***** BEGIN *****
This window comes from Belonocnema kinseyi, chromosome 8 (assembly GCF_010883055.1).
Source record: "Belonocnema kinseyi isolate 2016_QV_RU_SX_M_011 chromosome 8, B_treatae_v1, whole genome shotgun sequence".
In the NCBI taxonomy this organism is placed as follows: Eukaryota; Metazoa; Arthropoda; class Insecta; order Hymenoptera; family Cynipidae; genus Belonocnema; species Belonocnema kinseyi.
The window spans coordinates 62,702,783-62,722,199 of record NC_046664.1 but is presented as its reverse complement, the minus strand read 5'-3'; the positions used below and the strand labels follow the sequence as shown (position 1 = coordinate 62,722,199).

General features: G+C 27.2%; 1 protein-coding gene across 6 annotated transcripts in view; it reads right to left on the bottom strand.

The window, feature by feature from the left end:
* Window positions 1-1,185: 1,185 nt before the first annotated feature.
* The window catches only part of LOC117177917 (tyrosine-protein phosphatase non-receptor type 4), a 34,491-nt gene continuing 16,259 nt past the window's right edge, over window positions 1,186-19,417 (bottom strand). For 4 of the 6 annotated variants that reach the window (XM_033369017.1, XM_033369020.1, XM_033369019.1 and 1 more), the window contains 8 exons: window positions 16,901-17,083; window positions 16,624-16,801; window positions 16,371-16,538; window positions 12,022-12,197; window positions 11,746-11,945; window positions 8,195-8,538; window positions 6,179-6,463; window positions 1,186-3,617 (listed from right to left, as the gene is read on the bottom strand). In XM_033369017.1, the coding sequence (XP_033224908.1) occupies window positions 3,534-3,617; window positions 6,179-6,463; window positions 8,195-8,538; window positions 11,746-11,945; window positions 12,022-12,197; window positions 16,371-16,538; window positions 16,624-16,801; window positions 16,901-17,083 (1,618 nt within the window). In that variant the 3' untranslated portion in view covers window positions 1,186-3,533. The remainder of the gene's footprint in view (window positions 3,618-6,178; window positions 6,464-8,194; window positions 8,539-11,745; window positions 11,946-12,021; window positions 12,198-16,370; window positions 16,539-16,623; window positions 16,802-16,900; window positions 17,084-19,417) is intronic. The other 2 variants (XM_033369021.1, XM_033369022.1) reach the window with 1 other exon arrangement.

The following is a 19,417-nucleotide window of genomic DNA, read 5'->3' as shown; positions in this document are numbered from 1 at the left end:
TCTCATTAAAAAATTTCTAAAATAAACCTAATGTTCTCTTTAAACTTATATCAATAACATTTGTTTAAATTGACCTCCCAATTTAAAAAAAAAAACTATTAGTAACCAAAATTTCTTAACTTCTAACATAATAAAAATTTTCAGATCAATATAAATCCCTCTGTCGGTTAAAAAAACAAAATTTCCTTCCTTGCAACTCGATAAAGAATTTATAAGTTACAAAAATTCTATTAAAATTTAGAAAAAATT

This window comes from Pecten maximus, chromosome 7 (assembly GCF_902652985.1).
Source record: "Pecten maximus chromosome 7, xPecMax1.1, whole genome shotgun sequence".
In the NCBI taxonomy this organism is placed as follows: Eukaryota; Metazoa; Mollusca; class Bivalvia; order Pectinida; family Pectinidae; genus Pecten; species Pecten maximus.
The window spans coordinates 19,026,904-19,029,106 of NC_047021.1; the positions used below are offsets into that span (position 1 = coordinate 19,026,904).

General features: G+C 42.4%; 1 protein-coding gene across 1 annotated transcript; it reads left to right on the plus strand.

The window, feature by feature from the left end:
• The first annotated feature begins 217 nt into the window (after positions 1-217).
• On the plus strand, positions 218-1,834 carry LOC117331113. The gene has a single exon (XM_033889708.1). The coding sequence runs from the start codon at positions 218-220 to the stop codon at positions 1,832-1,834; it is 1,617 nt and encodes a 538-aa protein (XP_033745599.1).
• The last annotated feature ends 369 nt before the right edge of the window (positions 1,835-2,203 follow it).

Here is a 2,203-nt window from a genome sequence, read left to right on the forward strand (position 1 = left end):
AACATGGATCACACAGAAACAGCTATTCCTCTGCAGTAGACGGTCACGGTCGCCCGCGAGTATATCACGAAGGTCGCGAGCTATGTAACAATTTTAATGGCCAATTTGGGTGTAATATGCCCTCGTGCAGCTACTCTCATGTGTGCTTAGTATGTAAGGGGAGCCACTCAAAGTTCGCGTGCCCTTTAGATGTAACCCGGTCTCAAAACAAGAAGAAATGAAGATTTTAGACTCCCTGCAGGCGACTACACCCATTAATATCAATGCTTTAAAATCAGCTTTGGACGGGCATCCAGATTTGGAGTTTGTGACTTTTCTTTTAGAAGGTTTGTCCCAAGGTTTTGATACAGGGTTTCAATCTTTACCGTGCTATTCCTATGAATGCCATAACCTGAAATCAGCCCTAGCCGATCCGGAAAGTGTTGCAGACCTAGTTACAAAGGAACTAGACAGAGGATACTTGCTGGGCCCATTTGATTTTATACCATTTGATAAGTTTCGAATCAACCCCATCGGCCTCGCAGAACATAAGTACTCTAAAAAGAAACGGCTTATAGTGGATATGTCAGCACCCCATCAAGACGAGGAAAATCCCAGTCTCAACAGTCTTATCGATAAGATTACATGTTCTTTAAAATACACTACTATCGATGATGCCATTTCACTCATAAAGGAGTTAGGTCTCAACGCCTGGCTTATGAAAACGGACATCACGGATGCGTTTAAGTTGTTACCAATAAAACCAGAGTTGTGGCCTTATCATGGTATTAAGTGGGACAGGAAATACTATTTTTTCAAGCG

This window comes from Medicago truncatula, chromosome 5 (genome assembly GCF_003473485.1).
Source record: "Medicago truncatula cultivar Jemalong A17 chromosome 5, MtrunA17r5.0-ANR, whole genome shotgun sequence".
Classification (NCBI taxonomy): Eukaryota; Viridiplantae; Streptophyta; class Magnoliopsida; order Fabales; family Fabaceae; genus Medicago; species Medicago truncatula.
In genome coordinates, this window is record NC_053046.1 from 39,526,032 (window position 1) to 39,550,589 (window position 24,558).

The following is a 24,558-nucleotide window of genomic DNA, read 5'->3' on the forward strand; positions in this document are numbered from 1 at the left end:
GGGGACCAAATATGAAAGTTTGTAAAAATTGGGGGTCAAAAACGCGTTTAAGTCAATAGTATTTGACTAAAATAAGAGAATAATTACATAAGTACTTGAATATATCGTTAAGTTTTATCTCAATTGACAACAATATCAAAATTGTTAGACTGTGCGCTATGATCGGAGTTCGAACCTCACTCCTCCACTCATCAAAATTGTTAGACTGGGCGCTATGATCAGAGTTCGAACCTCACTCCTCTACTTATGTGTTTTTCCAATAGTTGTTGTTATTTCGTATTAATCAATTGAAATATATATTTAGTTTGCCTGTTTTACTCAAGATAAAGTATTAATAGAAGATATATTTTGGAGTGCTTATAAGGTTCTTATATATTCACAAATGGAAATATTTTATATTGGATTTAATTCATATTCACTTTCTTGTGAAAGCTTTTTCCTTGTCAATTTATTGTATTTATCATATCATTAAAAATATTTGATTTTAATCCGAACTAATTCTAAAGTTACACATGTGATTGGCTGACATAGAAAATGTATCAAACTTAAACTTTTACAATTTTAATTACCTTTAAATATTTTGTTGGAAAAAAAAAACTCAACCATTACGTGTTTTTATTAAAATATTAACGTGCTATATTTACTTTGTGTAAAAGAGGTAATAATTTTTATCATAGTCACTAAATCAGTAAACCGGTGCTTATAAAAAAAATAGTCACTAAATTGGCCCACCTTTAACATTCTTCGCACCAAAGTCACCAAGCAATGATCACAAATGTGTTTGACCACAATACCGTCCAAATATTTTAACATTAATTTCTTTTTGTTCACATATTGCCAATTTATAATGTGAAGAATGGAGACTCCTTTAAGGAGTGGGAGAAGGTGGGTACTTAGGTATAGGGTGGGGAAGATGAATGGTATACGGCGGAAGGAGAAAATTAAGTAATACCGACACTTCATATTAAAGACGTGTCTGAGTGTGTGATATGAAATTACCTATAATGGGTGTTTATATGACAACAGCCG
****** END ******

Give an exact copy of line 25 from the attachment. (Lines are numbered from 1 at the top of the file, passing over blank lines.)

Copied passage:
In genome coordinates, this window is record NC_053046.1 from 39,526,032 (window position 1) to 39,550,589 (window position 24,558).